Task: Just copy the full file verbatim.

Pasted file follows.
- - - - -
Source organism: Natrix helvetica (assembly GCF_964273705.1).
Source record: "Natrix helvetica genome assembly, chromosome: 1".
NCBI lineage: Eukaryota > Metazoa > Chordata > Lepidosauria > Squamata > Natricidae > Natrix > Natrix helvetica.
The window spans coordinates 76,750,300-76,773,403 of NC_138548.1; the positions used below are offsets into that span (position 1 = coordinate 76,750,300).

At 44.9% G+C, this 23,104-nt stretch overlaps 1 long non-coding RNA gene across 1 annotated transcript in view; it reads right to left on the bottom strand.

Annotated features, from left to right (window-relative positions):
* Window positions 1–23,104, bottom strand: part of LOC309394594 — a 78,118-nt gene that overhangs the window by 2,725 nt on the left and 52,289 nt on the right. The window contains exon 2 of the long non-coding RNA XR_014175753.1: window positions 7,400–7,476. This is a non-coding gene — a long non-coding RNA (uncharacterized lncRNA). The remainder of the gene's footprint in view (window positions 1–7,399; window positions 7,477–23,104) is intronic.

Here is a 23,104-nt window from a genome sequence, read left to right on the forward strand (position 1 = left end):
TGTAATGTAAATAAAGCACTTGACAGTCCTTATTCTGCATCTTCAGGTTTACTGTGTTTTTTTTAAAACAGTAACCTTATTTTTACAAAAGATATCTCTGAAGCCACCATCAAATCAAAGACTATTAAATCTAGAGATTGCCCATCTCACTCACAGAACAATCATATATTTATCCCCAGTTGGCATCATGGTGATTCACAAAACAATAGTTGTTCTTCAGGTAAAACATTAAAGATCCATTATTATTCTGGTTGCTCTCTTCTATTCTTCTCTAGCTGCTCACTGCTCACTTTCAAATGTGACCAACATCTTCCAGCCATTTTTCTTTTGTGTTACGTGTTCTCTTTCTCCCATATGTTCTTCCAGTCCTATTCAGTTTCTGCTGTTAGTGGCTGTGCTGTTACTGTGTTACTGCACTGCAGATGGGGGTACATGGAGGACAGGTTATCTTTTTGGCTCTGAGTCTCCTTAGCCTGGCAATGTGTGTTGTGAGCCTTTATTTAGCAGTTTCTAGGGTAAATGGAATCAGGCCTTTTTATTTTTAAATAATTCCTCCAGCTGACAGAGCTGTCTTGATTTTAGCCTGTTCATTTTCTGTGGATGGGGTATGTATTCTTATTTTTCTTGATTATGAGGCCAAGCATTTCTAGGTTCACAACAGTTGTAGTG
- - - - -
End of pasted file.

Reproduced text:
Source organism: Natrix helvetica (assembly GCF_964273705.1).
Source record: "Natrix helvetica genome assembly, chromosome: 1".
NCBI lineage: Eukaryota > Metazoa > Chordata > Lepidosauria > Squamata > Natricidae > Natrix > Natrix helvetica.
The window spans coordinates 76,750,300-76,773,403 of NC_138548.1; the positions used below are offsets into that span (position 1 = coordinate 76,750,300).

At 44.9% G+C, this 23,104-nt stretch overlaps 1 long non-coding RNA gene across 1 annotated transcript in view; it reads right to left on the bottom strand.

Annotated features, from left to right (window-relative positions):
* Window positions 1–23,104, bottom strand: part of LOC309394594 — a 78,118-nt gene that overhangs the window by 2,725 nt on the left and 52,289 nt on the right. The window contains exon 2 of the long non-coding RNA XR_014175753.1: window positions 7,400–7,476. This is a non-coding gene — a long non-coding RNA (uncharacterized lncRNA). The remainder of the gene's footprint in view (window positions 1–7,399; window positions 7,477–23,104) is intronic.

Here is a 23,104-nt window from a genome sequence, read left to right on the forward strand (position 1 = left end):
TGTAATGTAAATAAAGCACTTGACAGTCCTTATTCTGCATCTTCAGGTTTACTGTGTTTTTTTTAAAACAGTAACCTTATTTTTACAAAAGATATCTCTGAAGCCACCATCAAATCAAAGACTATTAAATCTAGAGATTGCCCATCTCACTCACAGAACAATCATATATTTATCCCCAGTTGGCATCATGGTGATTCACAAAACAATAGTTGTTCTTCAGGTAAAACATTAAAGATCCATTATTATTCTGGTTGCTCTCTTCTATTCTTCTCTAGCTGCTCACTGCTCACTTTCAAATGTGACCAACATCTTCCAGCCATTTTTCTTTTGTGTTACGTGTTCTCTTTCTCCCATATGTTCTTCCAGTCCTATTCAGTTTCTGCTGTTAGTGGCTGTGCTGTTACTGTGTTACTGCACTGCAGATGGGGGTACATGGAGGACAGGTTATCTTTTTGGCTCTGAGTCTCCTTAGCCTGGCAATGTGTGTTGTGAGCCTTTATTTAGCAGTTTCTAGGGTAAATGGAATCAGGCCTTTTTATTTTTAAATAATTCCTCCAGCTGACAGAGCTGTCTTGATTTTAGCCTGTTCATTTTCTGTGGATGGGGTATGTATTCTTATTTTTCTTGATTATGAGGCCAAGCATTTCTAGGTTCACAACAGTTGTAGTG